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King Charles honors his late mother in first public address: ‘We owe her the most heartfelt debt’

King Charles III, the former Prince of Wales, addresses Britain in the wake of the death of Queen Elizabeth II.
/ Source: TODAY

King Charles III, now Britain’s new monarch, delivered a prerecorded address Sept. 9 following the death of his mother, Queen Elizabeth II.

One day after the public learned that the 96-year-old queen died at Balmoral Castle in Scotland, Charles’ televised message spoke of remembrance and honor — and of a new era for Britain.

The 73-year-old spoke of his late mother, saying, "The affection, admiration and respect she spanned became the hallmark of her reign. And as every member of my family would testify, she combined these qualities with warmth, humor and an unerring ability always to see the best in people."

The Nation Mourns The Death Of Queen Elizabeth II
Children watch the first public address by Britain's King Charles III on television.Anthony Devlin / Getty Images

“In her life of service, we saw that abiding love of tradition,” Charles said. “Together with that fearless embrace, the progress which makes us great as a nation.”

Charles went on to speak of the changes to come as king, adding that his wife, Camilla, is now queen consort, as Elizabeth had said was her "sincere wish" earlier this year. He also revealed Prince William and his wife, the former Kate Middleton, have new titles and are now the Prince and Princess of Wales, while also inheriting his and Camilla's former titles of the Duke and Duchess of Cornwall.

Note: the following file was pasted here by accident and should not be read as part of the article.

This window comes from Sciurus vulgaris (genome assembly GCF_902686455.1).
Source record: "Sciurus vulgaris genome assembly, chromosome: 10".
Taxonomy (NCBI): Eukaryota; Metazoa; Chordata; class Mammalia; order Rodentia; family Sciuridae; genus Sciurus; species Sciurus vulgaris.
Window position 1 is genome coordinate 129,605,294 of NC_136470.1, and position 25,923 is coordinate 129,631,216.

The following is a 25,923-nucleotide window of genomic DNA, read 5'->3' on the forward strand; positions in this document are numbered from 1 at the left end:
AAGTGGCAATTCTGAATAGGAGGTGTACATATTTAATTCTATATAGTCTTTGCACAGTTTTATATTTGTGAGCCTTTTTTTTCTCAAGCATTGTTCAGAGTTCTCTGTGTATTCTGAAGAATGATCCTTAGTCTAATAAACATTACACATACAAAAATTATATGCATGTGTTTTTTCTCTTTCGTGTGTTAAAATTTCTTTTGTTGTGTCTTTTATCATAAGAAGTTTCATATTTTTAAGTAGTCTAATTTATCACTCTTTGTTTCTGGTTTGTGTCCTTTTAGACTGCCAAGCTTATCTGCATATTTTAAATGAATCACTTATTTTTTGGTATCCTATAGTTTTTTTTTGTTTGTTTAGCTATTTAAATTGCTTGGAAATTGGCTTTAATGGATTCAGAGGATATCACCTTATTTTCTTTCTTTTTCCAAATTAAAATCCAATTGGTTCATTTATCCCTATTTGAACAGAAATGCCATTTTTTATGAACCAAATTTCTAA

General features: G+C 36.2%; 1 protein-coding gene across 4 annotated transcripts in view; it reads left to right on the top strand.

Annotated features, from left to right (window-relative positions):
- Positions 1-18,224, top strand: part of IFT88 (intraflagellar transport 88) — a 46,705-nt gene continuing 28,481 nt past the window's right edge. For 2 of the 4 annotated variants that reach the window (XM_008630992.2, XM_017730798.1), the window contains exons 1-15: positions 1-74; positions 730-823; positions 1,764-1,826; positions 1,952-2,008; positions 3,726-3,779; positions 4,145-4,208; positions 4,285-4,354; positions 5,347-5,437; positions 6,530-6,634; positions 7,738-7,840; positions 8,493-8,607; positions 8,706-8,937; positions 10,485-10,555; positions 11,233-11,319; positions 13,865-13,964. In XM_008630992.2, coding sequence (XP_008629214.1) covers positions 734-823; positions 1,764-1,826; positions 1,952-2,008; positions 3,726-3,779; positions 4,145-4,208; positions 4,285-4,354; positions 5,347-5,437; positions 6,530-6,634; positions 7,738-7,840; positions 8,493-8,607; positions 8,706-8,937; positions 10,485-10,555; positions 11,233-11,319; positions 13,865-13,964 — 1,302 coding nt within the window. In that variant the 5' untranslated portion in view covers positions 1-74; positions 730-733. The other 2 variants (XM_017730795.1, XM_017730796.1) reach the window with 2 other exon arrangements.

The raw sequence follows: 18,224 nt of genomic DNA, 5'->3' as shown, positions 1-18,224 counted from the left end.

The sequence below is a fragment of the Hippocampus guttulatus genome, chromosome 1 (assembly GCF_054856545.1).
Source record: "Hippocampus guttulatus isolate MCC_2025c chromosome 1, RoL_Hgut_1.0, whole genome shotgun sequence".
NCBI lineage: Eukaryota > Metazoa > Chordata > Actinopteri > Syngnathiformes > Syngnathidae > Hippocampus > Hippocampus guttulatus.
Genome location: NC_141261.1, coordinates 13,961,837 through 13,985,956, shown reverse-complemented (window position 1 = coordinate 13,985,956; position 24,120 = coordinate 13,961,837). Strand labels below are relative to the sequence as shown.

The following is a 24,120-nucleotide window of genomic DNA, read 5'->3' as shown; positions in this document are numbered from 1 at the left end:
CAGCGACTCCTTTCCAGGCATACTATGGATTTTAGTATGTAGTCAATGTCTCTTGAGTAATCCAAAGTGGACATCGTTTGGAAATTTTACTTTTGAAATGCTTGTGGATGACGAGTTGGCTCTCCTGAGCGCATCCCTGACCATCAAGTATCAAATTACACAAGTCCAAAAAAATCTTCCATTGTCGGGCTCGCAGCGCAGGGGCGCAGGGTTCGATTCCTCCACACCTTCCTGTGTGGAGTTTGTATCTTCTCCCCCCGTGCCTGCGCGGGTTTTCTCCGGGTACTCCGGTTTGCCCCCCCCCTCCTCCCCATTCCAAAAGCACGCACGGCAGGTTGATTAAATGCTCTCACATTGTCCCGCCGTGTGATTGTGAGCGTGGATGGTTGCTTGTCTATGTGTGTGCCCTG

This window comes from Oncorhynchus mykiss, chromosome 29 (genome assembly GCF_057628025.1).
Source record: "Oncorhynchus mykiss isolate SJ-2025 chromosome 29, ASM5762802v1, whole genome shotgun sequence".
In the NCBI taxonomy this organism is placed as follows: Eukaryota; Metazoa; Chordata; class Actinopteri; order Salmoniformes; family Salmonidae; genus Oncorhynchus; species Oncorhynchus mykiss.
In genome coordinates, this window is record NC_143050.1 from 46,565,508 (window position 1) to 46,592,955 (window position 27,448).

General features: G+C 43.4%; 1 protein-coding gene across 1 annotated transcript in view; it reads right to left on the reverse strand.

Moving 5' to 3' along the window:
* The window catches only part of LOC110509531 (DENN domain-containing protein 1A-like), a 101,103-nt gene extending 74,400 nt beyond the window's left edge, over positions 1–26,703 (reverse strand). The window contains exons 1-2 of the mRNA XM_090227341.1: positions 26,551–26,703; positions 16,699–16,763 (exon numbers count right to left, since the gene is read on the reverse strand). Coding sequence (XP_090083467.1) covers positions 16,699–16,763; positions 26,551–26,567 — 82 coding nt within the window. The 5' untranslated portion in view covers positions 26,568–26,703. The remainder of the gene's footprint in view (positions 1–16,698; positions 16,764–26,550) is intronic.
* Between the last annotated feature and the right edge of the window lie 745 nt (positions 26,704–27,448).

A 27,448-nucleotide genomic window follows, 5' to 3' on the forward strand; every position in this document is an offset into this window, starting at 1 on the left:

Charles acknowledged his mother's death "brings great sadness" to many around the world. "I share that sense of loss beyond measure with you all," he said, then later on addresses his mother directly.

"To my darling mama, as you begin your last great journey to join my dear late papa, I want simply to say this: Thank you. Thank you for your love and devotion to our family and to the family of nations you have served so diligently all these years. May flights of angels sing to thy rest," he said.

Charles said in his first statement as king on Sept. 8 the death of his mother is a moment of “the greatest sadness” for him and his family.

“We mourn profoundly the passing of a cherished Sovereign and a much-loved Mother,” Charles said in the statement. “I know her loss will be deeply felt throughout the country, the Realms and the Commonwealth, and by countless people around the world.”

“During this period of mourning and change, my family and I will be comforted and sustained by our knowledge of the respect and deep affection in which The Queen was so widely held,” he continued.

The crowning of a new monarch is the first such event witnessed by most Britons alive today. That’s because Elizabeth held the throne for more than 70 years, longer than any other monarch in the nation's history, a feat that was celebrated earlier this year with a Platinum Jubilee.

The public first learned that Elizabeth was ill early in the day on Sept. 8, when Buckingham Palace released a rare and candid statement about the beloved royal’s health. 

“Following further evaluation this morning, the Queen’s doctors are concerned for Her Majesty’s health and have recommended she remain under medical supervision,” the statement read.

Many members of Elizabeth's family, including both Charles and Prince William, who's now next in line for the throne, gathered to be with her for what proved to be her final hours.

Charles will be proclaimed king on Sept. 10 by the Accession Council at St. James's Palace in London.